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Oklahoma County Judge Sides With Schools In Tax Commission Lawsuit

Bob Nance and Gary Watts, attorneys for eight Oklahoma school districts that successfully sued to have the Oklahoma Tax Commission change how it calculates motor vehicle tax disbursement.
Brent Fuchs
The Journal Record
Bob Nance and Gary Watts, attorneys for eight Oklahoma school districts that successfully sued to have the Oklahoma Tax Commission change how it calculates motor vehicle tax disbursement.

A group of school districts won a case Friday against the Oklahoma Tax Commission, and it could change how millions of dollars are distributed.

Oklahoma schools get a chunk of every vehicle registration and excise tax paid to the state. Last year, lawmakers changed the formula and the Oklahoma Tax Commission had to interpret how to divide those motor vehicle taxes.

But the way it was applied cost some schools hundreds of thousands of dollars. Other districts unexpectedly got a windfall of more than a million dollars, including Edmond and Moore. Eight schools sued the OTC, claiming the new interpretation unfairly took money from districts that had slow growth in their student population, The Journal Record’s Dale Denwalt reports:

Before the 2015 law, if the vehicle collections were down, the OTC would dip into vehicle tax collections earmarked for the general revenue fund. Attorney Gary Watts said that the OTC should have based the payout on the percentage of collections compared to last year. For example, if vehicle tax collections fell by 10 percent, so would the disbursement to schools. Instead, the OTC handed the money out based on average daily student attendance. Schools that grew in size saw bigger checks – collections sent to Deer Creek Public Schools went up by 219 percent, according to data gathered by the plaintiffs. Edmond and Moore districts received an extra $1 million. Meanwhile, Sand Springs Public Schools lost nearly $300,000 because the district wasn’t growing as fast, said Watts, attorney for the plaintiffs and longtime representative of the school.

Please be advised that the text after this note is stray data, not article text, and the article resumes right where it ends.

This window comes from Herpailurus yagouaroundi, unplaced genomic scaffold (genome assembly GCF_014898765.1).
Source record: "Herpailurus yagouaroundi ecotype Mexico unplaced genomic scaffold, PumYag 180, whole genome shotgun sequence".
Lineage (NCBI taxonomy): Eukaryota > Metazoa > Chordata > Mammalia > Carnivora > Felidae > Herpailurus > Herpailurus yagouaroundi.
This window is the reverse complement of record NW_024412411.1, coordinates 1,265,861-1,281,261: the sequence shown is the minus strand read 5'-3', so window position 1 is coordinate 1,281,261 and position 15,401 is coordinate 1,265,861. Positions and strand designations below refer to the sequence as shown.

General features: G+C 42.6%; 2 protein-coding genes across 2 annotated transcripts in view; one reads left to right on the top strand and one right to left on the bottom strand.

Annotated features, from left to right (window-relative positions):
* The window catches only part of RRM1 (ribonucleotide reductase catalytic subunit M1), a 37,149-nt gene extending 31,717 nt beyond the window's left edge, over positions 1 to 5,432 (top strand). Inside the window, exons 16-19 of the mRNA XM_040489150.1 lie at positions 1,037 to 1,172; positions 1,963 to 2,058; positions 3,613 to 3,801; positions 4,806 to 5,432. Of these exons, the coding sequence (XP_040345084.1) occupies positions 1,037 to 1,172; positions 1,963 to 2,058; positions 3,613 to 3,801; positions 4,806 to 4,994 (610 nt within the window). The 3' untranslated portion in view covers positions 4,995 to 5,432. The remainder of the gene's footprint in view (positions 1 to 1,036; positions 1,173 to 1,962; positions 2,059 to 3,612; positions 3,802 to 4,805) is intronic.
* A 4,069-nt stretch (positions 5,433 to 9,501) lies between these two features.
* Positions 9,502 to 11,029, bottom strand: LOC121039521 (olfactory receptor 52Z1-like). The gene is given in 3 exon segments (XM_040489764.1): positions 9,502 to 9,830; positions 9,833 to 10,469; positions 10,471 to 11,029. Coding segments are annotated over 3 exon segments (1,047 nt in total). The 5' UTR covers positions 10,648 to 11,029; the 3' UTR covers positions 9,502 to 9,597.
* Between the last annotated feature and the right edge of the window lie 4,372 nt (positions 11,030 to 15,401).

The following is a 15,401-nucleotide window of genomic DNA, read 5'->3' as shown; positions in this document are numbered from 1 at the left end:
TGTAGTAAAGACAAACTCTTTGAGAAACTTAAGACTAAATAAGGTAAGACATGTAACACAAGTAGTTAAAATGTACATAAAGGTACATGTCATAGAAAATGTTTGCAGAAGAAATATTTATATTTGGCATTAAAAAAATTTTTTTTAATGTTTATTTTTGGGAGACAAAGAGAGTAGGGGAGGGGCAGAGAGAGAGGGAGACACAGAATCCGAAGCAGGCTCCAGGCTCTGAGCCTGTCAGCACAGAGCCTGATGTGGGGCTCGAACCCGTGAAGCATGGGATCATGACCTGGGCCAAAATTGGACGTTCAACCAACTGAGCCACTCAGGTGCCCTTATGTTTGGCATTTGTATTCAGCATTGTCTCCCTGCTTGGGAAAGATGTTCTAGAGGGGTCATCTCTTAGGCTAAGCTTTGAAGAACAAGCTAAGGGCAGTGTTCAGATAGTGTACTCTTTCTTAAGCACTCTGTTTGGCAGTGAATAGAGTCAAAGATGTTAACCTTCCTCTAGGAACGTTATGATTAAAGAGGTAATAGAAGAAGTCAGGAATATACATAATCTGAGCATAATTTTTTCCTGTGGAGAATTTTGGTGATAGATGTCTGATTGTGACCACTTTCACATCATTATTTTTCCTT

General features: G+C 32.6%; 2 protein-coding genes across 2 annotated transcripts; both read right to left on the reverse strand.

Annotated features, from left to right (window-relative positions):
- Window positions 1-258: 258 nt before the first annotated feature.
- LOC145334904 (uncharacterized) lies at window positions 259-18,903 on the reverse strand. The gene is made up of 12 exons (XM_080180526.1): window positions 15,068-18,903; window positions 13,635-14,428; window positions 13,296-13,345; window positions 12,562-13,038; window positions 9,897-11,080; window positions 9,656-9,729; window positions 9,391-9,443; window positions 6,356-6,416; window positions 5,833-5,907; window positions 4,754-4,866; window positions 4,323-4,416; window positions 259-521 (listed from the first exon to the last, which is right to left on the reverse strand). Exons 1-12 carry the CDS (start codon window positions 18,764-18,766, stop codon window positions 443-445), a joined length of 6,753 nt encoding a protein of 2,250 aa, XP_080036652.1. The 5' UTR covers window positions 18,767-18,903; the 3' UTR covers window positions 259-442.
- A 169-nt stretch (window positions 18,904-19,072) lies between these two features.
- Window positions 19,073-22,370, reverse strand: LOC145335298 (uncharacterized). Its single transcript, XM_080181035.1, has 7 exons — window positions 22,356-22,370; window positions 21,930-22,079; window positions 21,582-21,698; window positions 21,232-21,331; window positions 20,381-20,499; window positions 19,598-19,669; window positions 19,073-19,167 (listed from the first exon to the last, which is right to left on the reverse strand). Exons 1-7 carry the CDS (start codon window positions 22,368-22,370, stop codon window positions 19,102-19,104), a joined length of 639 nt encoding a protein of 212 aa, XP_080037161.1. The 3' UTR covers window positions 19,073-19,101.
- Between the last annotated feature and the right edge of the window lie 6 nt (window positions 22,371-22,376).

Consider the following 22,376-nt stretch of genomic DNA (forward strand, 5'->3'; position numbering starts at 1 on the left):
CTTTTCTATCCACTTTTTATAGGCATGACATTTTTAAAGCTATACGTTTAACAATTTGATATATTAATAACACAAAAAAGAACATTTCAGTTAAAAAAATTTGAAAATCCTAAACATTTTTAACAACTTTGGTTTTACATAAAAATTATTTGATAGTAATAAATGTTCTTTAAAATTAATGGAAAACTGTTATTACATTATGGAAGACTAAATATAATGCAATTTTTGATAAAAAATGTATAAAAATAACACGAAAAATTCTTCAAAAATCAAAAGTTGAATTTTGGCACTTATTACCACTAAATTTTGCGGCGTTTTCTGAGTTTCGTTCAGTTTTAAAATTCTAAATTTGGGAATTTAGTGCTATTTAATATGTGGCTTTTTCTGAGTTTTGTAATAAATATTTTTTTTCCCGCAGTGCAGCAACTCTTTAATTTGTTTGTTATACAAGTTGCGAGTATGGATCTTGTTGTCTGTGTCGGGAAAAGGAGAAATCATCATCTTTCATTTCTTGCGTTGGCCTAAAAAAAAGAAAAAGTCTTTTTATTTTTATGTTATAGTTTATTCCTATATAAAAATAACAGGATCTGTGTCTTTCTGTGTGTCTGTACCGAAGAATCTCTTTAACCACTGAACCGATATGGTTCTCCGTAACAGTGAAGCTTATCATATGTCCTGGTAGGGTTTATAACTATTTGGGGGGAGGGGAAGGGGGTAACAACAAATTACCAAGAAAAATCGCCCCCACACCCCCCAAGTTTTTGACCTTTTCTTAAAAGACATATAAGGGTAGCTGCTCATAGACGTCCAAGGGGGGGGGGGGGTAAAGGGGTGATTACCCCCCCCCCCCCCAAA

On Friday, Oklahoma County judge Patricia Parrish sided with the schools. Her ruling only requires the state to adopt the schools’ interpretation of the law for the future.

Bob Nance, attorney for the schools, said no one else is knocking down the door to sue the OTC, and no other school joined the lawsuit on the OTC’s side. “There are districts out there that have gotten more, in part because we have gotten less,” Nance said. “We had no indication there’s anybody who really wants to come forward and back the Tax Commission’s argument. In order to resolve this, we don’t need 400 districts in this courtroom arguing about how it gets resolved.” Parrish ruled that the other districts in the state wouldn’t have to join the lawsuit to be affected by her decision. The judge also ruled in favor of the plaintiffs and adopted their interpretation. “I do think the Tax Commission did their best, but I don’t think the steps were followed appropriately,” Parrish said during the hearing.

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Brian Hardzinski is from Flower Mound, Texas and a graduate of the University of Oklahoma. He began his career at KGOU as a student intern, joining KGOU full time in 2009 as Operations and Public Service Announcement Director. He began regularly hosting Morning Edition in 2014, and became the station's first Digital News Editor in 2015-16. Brian’s work at KGOU has been honored by Public Radio News Directors Incorporated (PRNDI), the Oklahoma Association of Broadcasters, the Oklahoma Associated Press Broadcasters, and local and regional chapters of the Society of Professional Journalists. Brian enjoys competing in triathlons, distance running, playing tennis, and entertaining his rambunctious Boston Terrier, Bucky.
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